GitHub admits ‘significant mistakes were made’ in the firing of a Jewish employee

The company is offering the employee his job back

Photo Illustration by Chesnot/Getty Images

GitHub is admitting that a Jewish employee was fired in error and is offering him his job back. The news comes after the company hired an independent law firm to investigate the termination, and found that “significant mistakes were made.” The company’s head of HR, Carrie Olesen, is also resigning.

Microsoft Teams dynamic view makes it easier to watch presentations

“Yesterday evening, the investigation reached the conclusion that significant mistakes were made that are not consistent with our internal practices or the judgment we expect from our leaders,” wrote GitHub CEO Nat Friedman in an internal message to employees on January 16th. He said the company would be issuing a public apology on its blog this weekend.

Microsoft says hackers considered its supply code

In the post, GitHub COO Erica Brescia said: “To the employee, we wish to say publicly: we sincerely apologize.”

The controversial firing came just two days after the employee warned colleagues in Washington DC to stay safe from Nazis — news first reported by Business Insider. He posted the message on January 6th, the day of the insurrection in Washington DC, as rioters associated with neo-Nazi organizations stormed the Capitol.

Microsoft documents patent to document and rating conferences on body language

The warning sparked criticism from a colleague who took offense at the use of the word “Nazi” and prompted GitHub’s HR team to reprimand the Jewish employee. Two days later, he was fired.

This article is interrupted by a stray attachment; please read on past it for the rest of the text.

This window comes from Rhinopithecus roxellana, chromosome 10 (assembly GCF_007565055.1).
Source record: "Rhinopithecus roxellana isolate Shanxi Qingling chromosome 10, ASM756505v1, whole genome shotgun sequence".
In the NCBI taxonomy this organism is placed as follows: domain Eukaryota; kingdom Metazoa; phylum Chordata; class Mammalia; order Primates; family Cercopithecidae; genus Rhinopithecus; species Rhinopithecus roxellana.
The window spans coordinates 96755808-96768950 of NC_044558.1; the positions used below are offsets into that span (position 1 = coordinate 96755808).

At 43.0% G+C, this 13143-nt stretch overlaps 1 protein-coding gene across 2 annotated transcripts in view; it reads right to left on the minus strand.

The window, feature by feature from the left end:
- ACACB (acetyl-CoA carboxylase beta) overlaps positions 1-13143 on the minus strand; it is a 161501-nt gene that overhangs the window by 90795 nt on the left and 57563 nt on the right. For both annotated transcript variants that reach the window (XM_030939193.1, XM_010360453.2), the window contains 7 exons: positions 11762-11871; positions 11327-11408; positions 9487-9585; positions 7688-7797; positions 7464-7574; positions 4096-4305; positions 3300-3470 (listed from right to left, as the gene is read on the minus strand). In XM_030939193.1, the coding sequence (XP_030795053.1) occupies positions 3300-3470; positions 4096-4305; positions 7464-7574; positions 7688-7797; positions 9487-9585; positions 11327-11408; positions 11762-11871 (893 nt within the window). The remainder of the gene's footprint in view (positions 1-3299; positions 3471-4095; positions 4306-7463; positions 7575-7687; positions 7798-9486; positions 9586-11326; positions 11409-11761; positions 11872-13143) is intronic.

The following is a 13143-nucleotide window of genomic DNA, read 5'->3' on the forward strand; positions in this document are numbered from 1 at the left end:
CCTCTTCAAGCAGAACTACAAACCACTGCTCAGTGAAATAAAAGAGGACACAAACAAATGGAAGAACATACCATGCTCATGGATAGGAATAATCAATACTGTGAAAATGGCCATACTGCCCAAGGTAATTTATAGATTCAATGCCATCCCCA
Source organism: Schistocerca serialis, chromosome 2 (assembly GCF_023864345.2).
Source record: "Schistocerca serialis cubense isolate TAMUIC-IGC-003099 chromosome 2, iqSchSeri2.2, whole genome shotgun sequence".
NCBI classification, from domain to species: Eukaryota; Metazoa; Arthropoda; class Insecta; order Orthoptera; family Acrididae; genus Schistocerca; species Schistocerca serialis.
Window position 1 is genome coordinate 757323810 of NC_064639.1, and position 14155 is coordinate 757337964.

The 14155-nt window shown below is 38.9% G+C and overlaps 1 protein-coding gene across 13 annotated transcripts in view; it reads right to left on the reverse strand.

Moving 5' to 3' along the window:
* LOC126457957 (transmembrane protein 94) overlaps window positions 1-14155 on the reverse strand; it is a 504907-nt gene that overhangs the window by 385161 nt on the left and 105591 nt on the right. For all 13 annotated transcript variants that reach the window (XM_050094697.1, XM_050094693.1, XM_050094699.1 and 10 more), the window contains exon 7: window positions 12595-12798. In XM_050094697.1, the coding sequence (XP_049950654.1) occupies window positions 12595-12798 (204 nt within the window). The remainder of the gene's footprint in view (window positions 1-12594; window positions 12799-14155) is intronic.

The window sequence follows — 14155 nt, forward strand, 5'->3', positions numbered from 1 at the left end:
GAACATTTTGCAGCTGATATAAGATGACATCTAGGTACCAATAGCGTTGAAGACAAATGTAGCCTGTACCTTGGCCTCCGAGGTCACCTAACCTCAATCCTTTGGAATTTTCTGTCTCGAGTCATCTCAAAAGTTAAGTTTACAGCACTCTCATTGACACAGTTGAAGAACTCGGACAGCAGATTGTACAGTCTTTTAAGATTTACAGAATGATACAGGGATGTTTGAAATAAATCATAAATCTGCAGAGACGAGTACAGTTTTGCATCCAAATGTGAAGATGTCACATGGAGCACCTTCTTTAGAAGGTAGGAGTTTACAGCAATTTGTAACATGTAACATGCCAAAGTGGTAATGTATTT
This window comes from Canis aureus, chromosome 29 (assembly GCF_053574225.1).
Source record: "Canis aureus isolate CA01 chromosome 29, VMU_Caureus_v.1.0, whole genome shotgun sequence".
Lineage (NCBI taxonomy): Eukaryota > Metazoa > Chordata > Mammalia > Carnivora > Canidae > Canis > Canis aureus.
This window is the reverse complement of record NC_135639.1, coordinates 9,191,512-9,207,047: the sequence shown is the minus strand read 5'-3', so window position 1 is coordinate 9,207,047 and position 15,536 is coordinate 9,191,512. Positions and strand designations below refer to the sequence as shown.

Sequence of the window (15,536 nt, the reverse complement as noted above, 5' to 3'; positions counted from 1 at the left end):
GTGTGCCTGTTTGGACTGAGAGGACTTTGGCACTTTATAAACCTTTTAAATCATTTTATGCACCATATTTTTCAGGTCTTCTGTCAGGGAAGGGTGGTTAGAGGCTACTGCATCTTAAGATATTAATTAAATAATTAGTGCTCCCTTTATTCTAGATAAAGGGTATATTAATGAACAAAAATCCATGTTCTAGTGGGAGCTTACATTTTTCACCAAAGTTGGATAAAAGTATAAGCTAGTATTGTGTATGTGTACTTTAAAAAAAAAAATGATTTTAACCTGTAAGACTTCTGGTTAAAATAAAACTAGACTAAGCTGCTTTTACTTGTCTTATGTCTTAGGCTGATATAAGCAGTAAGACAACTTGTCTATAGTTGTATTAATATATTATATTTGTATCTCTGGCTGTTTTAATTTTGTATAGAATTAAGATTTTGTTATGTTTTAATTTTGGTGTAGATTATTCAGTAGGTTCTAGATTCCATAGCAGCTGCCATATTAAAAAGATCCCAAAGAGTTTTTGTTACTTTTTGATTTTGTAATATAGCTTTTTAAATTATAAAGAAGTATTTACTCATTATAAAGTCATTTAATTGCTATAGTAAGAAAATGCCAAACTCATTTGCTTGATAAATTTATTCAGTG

In the wake of the termination, roughly 200 of GitHub’s 1,700 employees signed an open letter asking for clarity as to why the employee was let go. Workers also started using the word “Nazi” repeatedly in Slack, to describe the rioters in DC.

A 25-Year-Old Bet Comes Due: Has Tech Destroyed Society?

“Others have already said so, but I just want to say it explicitly myself – I think that nazis were present at some protests on Jan 6 and that it’s very scary to see those ideas on display,” wrote one engineer in Slack. “100% Nazis were there, and 1000000000% Nazis are scary as fuck and do not belong anywhere. PARTICULARLY AT GitHub!” responded another.

In his note to employees this weekend, Friedman stressed that employees (which the company calls “rubbers”) are allowed to talk about their fears regarding white supremacists. “Hubbers are free to express concerns about neo-Nazis, antisemitism, white supremacy, or any other form of discrimination or harassment,” he wrote. “And of course, we expect Hubbers to be respectful, professional, and to follow GitHub policies on discrimination and harassment at all times.”

Theverge / TechConflict.Com

Contact Us